31 October 2017
Number 49 bus to St James’s Hospital, Leeds. Fractured shoulder. Physiotherapy. This route is so familiar. Harehills Road running like an artery from home into the city. Every nationality under the sun (or Northern rain) steps on and off, as we trundle along. My shoulder hurts. It’s hard to balance, as the driver lurches to a stop. Time to kill. Wandering around the gloom of Beckett Street Cemetery. Tumbling gravestones. Strange lurking characters. A man, perched alone on someone’s tombstone, secret with his thoughts. A lad on a bench, headphones tight clamped, jiggling to a silent tune. Red bouncy curls escaping his cap. Roll-up fag on his nervous lips. Coffee at his side. “Hiya” he calls, too bright and twitchy. A little high. A little provocative. I step away fast. Later, on the bus home, I see him again, at the front, near the driver. Still jiggling and bouncing and ready to run – or pounce. I hold on to my shoulder. Everything feels unsafe, when a bone gets broken, and the feet are swept away from under. Not able to run myself, these days, through the wet slippy streets. It would be hard to escape. But he soon gets off. Grateful for the bus, and the tight swell of people. Happy to land at my own stop again. Easterly Road. And then just round the corner through the rain. Making it home – a little tentative – in the gathering gloom.
26th January 2018
“I’m pleased with you. Your shoulder is doing well. All credit” says the physio. “I’m signing you off.” I grin like a tiny child. Praise indeed. And out from the scaffolding of the scruffy old hospital, back onto Harehills Road again. The sun is shining. A rare benevolence. And I wait for the bus. But the bus doesn’t come. So I walk – with new confidence – take in the squalor and grime all around me. And look at it with a new appreciation.
Past the cemetery across the road. Round the corner, where the tiny businesses and mini markets jostle side by side, all the way downhill, in the sweep back to Roundhay. Wave after wave of immigration and re-settlement has made its mark here – working class English, then Asian, now East European. Krakow supermarket. Polski sklep. Peshawar Asian stores – and here and there, self-made shanties made of wood, packed to the gunnels with fruit and veg. An old Victorian church – no more prayers now – but a carpet warehouse instead. Banstead Park on my left – a scrubby patch of green in the middle of tightly packed terraces, red and black, holding on tight to their Northern hillside. Then a tiny back- to – back, packed floor to ceiling with used and remodelled tyres.Would you live here if you had a choice? With the noise, and the cars, and the wary hustle of the people, all struggling to make a living, just surviving, cheek by jowl? But it’s extraordinary, too. Energetic and fighting and always moving forward. Full of dirt. Full of attitude. Full of life.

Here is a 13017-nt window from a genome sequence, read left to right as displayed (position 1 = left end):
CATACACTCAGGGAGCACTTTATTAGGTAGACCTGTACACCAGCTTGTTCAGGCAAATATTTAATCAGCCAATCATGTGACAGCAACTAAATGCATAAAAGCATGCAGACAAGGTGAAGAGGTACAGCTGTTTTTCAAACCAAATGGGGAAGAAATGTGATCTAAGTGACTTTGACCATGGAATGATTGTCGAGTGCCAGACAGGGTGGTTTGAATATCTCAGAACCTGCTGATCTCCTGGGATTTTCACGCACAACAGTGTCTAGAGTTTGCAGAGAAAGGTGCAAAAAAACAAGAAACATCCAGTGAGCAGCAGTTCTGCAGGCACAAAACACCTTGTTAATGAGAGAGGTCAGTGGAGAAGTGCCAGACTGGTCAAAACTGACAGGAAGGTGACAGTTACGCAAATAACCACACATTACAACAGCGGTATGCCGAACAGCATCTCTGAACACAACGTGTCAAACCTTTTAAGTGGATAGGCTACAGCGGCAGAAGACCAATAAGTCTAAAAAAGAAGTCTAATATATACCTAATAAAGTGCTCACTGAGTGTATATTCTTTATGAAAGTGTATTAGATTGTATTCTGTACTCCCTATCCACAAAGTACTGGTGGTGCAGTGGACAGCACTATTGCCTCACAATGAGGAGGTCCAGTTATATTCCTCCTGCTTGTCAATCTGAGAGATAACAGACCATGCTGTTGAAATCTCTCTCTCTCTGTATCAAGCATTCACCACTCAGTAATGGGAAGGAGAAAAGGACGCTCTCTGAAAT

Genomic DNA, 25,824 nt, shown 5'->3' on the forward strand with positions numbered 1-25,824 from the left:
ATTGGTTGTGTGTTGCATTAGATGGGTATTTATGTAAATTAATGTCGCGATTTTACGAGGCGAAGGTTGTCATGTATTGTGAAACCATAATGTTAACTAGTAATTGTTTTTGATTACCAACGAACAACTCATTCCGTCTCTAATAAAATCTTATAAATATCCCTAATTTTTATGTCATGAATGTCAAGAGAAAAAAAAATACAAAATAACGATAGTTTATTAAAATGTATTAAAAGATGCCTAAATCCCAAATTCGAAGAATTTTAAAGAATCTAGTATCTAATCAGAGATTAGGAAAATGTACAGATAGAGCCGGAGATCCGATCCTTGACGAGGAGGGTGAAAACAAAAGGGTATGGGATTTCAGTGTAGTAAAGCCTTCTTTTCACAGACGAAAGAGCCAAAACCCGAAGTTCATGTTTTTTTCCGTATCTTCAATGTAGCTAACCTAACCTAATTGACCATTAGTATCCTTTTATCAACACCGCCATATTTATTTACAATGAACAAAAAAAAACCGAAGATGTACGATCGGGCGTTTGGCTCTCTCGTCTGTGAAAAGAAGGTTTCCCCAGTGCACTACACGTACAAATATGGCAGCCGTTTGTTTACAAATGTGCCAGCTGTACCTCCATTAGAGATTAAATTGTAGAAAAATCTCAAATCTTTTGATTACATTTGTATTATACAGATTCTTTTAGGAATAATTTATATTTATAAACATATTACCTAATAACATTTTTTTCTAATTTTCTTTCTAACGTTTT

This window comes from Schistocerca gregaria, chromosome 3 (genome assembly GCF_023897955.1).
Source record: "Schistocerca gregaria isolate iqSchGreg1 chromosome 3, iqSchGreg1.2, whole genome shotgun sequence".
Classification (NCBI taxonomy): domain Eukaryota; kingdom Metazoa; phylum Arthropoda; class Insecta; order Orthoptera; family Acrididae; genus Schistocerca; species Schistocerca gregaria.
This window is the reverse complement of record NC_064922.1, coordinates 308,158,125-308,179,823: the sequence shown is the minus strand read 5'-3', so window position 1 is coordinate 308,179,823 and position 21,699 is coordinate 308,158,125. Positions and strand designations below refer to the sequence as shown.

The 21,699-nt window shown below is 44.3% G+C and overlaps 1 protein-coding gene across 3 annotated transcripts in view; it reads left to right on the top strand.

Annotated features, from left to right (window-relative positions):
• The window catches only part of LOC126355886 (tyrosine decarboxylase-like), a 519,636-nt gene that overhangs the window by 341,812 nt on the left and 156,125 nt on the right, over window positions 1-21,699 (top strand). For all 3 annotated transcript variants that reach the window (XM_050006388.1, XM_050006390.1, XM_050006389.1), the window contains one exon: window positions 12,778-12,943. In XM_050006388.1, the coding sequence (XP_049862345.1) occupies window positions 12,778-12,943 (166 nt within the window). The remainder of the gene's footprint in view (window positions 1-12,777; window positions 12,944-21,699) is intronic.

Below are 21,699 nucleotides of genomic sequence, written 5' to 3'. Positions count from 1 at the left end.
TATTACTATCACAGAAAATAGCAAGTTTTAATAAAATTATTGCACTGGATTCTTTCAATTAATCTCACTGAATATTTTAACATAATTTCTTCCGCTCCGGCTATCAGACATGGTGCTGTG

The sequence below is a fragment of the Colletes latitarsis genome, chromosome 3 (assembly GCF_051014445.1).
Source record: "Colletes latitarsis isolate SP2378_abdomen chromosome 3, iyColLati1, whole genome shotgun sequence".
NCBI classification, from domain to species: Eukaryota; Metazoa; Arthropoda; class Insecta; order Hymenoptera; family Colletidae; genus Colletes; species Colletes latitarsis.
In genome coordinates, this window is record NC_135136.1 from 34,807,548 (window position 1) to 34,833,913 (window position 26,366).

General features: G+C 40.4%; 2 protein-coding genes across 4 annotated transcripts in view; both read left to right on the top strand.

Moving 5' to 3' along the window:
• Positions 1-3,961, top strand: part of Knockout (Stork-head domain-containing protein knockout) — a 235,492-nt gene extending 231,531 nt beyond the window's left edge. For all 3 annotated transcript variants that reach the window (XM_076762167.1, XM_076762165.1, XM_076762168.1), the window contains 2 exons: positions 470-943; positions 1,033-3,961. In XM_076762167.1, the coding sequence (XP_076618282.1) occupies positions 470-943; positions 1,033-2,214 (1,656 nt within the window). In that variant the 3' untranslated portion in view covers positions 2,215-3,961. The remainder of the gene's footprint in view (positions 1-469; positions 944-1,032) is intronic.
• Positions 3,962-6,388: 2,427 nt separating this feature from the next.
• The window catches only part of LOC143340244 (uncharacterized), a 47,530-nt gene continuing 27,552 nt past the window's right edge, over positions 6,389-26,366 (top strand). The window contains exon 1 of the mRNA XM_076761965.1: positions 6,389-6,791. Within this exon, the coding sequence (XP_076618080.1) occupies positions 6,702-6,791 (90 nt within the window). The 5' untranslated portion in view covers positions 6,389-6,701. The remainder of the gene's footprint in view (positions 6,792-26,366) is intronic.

A man lurches towards me, white, dreadlocked, pulling an ancient rottweiler on a lead, hat pulled down, dark glasses, distinctly lairy. I stiffen and speed up. We pass each other, he looks, and he grins, and the tension disappears. Just a man and his dog. I wander on. And its good to feel the cold winter sun on my face. Feel the ground coming back to me, safe under my feet. The shoulder strong and healing. The body on my side.
Then I am there, at the bottom of the road – East European Foods and the defunct Delaneys Bar nestling opposite me, side by side. Irish and Russian. Another unexpected marriage. Everything surprising can happen in Harehills Road.
Turn up the hill, and a man in a Kurdish hat and elegant baggy trousers makes his way down towards me. He doesn’t meet my eyes. There will be no smile here. But back near my home, an elderly Sikh man, turban immaculately coiled, bids me a courteous Good Morning, as he always does. And it always lifts my spirits. So much life all around me. If I remember to open my eyes again, trust my feet. Just look. And walk.